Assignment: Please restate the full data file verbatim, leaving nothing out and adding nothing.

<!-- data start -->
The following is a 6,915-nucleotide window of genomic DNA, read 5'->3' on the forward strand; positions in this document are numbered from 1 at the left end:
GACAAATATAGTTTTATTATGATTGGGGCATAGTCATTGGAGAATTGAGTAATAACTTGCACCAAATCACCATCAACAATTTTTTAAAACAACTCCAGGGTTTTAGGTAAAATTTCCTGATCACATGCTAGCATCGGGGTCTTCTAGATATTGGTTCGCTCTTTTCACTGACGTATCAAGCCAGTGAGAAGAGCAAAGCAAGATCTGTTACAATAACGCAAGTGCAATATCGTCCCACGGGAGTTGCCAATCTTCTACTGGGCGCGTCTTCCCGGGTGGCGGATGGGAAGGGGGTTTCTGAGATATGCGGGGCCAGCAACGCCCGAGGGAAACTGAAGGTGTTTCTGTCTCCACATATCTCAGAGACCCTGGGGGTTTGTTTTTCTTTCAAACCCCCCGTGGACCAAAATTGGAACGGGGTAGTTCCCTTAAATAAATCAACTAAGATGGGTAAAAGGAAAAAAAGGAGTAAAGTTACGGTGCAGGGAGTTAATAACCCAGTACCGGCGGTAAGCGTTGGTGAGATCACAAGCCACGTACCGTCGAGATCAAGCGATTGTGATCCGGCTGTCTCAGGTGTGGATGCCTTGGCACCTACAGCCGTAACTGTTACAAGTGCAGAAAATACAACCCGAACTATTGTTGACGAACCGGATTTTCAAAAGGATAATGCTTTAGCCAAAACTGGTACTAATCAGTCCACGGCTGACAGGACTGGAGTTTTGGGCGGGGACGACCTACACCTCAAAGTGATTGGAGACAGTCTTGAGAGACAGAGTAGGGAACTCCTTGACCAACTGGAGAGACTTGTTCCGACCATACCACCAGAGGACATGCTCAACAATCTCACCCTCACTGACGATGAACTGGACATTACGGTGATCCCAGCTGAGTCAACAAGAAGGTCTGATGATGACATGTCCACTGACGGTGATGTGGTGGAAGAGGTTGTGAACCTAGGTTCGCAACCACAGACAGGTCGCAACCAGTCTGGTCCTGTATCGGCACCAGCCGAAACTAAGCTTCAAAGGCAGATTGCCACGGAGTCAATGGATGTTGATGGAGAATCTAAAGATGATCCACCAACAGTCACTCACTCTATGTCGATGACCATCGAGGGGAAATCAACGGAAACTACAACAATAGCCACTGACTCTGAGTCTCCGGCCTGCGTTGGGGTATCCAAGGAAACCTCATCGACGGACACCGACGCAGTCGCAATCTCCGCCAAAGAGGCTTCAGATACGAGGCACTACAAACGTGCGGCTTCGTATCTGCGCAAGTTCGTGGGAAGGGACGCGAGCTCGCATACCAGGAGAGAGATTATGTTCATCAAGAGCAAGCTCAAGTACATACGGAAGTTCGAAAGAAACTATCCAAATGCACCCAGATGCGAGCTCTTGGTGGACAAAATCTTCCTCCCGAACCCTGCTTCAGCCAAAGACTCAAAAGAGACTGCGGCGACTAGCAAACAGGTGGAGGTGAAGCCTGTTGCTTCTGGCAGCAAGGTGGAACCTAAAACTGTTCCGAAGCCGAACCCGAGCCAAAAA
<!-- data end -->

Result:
The following is a 6,915-nucleotide window of genomic DNA, read 5'->3' on the forward strand; positions in this document are numbered from 1 at the left end:
GACAAATATAGTTTTATTATGATTGGGGCATAGTCATTGGAGAATTGAGTAATAACTTGCACCAAATCACCATCAACAATTTTTTAAAACAACTCCAGGGTTTTAGGTAAAATTTCCTGATCACATGCTAGCATCGGGGTCTTCTAGATATTGGTTCGCTCTTTTCACTGACGTATCAAGCCAGTGAGAAGAGCAAAGCAAGATCTGTTACAATAACGCAAGTGCAATATCGTCCCACGGGAGTTGCCAATCTTCTACTGGGCGCGTCTTCCCGGGTGGCGGATGGGAAGGGGGTTTCTGAGATATGCGGGGCCAGCAACGCCCGAGGGAAACTGAAGGTGTTTCTGTCTCCACATATCTCAGAGACCCTGGGGGTTTGTTTTTCTTTCAAACCCCCCGTGGACCAAAATTGGAACGGGGTAGTTCCCTTAAATAAATCAACTAAGATGGGTAAAAGGAAAAAAAGGAGTAAAGTTACGGTGCAGGGAGTTAATAACCCAGTACCGGCGGTAAGCGTTGGTGAGATCACAAGCCACGTACCGTCGAGATCAAGCGATTGTGATCCGGCTGTCTCAGGTGTGGATGCCTTGGCACCTACAGCCGTAACTGTTACAAGTGCAGAAAATACAACCCGAACTATTGTTGACGAACCGGATTTTCAAAAGGATAATGCTTTAGCCAAAACTGGTACTAATCAGTCCACGGCTGACAGGACTGGAGTTTTGGGCGGGGACGACCTACACCTCAAAGTGATTGGAGACAGTCTTGAGAGACAGAGTAGGGAACTCCTTGACCAACTGGAGAGACTTGTTCCGACCATACCACCAGAGGACATGCTCAACAATCTCACCCTCACTGACGATGAACTGGACATTACGGTGATCCCAGCTGAGTCAACAAGAAGGTCTGATGATGACATGTCCACTGACGGTGATGTGGTGGAAGAGGTTGTGAACCTAGGTTCGCAACCACAGACAGGTCGCAACCAGTCTGGTCCTGTATCGGCACCAGCCGAAACTAAGCTTCAAAGGCAGATTGCCACGGAGTCAATGGATGTTGATGGAGAATCTAAAGATGATCCACCAACAGTCACTCACTCTATGTCGATGACCATCGAGGGGAAATCAACGGAAACTACAACAATAGCCACTGACTCTGAGTCTCCGGCCTGCGTTGGGGTATCCAAGGAAACCTCATCGACGGACACCGACGCAGTCGCAATCTCCGCCAAAGAGGCTTCAGATACGAGGCACTACAAACGTGCGGCTTCGTATCTGCGCAAGTTCGTGGGAAGGGACGCGAGCTCGCATACCAGGAGAGAGATTATGTTCATCAAGAGCAAGCTCAAGTACATACGGAAGTTCGAAAGAAACTATCCAAATGCACCCAGATGCGAGCTCTTGGTGGACAAAATCTTCCTCCCGAACCCTGCTTCAGCCAAAGACTCAAAAGAGACTGCGGCGACTAGCAAACAGGTGGAGGTGAAGCCTGTTGCTTCTGGCAGCAAGGTGGAACCTAAAACTGTTCCGAAGCCGAACCCGAGCCAAAAA